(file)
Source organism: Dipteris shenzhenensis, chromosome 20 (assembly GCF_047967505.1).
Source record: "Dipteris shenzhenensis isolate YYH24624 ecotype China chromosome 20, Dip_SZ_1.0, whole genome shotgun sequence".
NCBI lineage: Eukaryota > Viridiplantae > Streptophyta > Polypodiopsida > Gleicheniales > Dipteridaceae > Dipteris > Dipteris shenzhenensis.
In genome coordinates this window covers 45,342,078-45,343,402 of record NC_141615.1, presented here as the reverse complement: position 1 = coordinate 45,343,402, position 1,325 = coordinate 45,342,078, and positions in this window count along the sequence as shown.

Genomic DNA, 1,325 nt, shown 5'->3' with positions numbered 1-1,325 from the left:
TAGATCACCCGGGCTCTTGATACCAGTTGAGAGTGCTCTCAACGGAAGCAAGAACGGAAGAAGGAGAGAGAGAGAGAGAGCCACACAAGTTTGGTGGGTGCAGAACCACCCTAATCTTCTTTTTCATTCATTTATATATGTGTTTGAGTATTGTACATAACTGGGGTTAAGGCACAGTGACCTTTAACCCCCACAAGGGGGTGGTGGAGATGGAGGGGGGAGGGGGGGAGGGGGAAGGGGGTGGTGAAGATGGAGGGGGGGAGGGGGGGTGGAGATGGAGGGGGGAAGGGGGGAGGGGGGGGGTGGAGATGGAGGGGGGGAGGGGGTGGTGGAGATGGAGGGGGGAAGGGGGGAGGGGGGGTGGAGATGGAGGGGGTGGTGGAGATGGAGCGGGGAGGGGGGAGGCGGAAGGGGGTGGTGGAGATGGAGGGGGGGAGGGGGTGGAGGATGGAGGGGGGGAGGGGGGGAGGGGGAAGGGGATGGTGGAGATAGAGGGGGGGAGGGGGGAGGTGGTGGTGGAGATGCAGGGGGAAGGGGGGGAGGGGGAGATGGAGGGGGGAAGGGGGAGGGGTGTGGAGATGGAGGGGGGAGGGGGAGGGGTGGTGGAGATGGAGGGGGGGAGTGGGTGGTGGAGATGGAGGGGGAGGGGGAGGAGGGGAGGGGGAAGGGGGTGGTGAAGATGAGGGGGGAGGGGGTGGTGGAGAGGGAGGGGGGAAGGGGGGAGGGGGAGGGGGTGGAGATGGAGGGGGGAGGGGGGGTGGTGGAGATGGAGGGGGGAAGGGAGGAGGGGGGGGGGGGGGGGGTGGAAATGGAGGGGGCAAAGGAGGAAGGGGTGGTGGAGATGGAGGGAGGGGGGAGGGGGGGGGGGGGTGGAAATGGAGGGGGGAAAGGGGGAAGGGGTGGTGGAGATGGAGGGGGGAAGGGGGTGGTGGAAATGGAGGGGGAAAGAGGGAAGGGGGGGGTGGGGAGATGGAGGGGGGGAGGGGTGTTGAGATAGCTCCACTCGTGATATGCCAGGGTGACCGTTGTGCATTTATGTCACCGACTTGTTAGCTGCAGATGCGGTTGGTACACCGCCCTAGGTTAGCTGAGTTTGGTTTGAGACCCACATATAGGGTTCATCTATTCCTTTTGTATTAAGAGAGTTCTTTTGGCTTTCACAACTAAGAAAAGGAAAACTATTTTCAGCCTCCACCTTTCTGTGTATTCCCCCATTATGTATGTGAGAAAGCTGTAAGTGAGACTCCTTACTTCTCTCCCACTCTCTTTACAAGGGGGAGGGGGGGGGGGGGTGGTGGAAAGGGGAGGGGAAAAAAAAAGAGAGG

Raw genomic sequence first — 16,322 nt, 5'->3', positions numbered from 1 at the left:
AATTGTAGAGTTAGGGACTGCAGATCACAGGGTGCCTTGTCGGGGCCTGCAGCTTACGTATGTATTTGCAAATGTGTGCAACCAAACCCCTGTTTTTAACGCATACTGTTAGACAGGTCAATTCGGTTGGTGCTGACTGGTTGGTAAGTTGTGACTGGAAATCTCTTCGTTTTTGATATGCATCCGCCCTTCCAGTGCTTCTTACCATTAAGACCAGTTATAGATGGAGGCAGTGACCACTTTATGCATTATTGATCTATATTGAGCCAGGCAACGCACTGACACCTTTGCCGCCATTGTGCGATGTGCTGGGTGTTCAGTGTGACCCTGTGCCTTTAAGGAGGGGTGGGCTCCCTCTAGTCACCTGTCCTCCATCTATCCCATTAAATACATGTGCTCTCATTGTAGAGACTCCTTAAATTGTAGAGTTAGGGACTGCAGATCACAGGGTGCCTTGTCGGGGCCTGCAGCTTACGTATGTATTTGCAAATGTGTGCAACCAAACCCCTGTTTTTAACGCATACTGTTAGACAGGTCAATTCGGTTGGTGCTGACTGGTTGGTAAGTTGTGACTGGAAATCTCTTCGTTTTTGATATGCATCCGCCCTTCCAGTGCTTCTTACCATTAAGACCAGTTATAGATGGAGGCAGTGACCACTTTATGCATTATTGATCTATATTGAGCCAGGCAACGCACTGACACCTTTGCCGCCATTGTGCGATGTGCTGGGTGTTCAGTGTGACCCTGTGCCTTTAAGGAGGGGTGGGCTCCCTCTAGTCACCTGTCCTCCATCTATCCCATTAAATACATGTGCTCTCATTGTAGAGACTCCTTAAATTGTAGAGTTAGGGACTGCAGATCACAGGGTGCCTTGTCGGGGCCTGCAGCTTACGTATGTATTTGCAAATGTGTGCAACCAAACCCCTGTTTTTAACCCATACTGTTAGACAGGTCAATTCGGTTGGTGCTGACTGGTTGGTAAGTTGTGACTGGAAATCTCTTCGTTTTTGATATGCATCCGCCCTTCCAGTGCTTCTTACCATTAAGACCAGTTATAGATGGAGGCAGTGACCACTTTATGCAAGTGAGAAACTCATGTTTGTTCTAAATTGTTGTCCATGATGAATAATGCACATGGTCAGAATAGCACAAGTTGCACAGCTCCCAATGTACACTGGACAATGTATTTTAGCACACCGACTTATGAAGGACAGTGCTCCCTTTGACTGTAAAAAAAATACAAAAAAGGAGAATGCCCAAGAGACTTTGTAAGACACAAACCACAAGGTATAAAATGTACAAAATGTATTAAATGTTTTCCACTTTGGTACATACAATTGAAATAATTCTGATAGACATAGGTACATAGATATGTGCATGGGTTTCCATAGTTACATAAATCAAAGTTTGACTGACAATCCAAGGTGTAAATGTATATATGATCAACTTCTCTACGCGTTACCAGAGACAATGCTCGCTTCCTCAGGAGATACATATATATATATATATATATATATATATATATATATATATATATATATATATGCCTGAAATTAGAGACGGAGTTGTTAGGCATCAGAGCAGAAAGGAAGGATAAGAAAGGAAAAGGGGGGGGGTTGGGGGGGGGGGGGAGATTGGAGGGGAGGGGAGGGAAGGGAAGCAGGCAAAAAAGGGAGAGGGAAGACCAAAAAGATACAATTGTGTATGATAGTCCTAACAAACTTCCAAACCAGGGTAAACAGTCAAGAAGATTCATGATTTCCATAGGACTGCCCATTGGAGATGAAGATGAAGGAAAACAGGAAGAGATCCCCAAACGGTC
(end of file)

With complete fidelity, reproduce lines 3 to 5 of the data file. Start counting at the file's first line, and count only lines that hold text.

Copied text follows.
NCBI lineage: Eukaryota > Viridiplantae > Streptophyta > Polypodiopsida > Gleicheniales > Dipteridaceae > Dipteris > Dipteris shenzhenensis.
In genome coordinates this window covers 45,342,078-45,343,402 of record NC_141615.1, presented here as the reverse complement: position 1 = coordinate 45,343,402, position 1,325 = coordinate 45,342,078, and positions in this window count along the sequence as shown.

Genomic DNA, 1,325 nt, shown 5'->3' with positions numbered 1-1,325 from the left: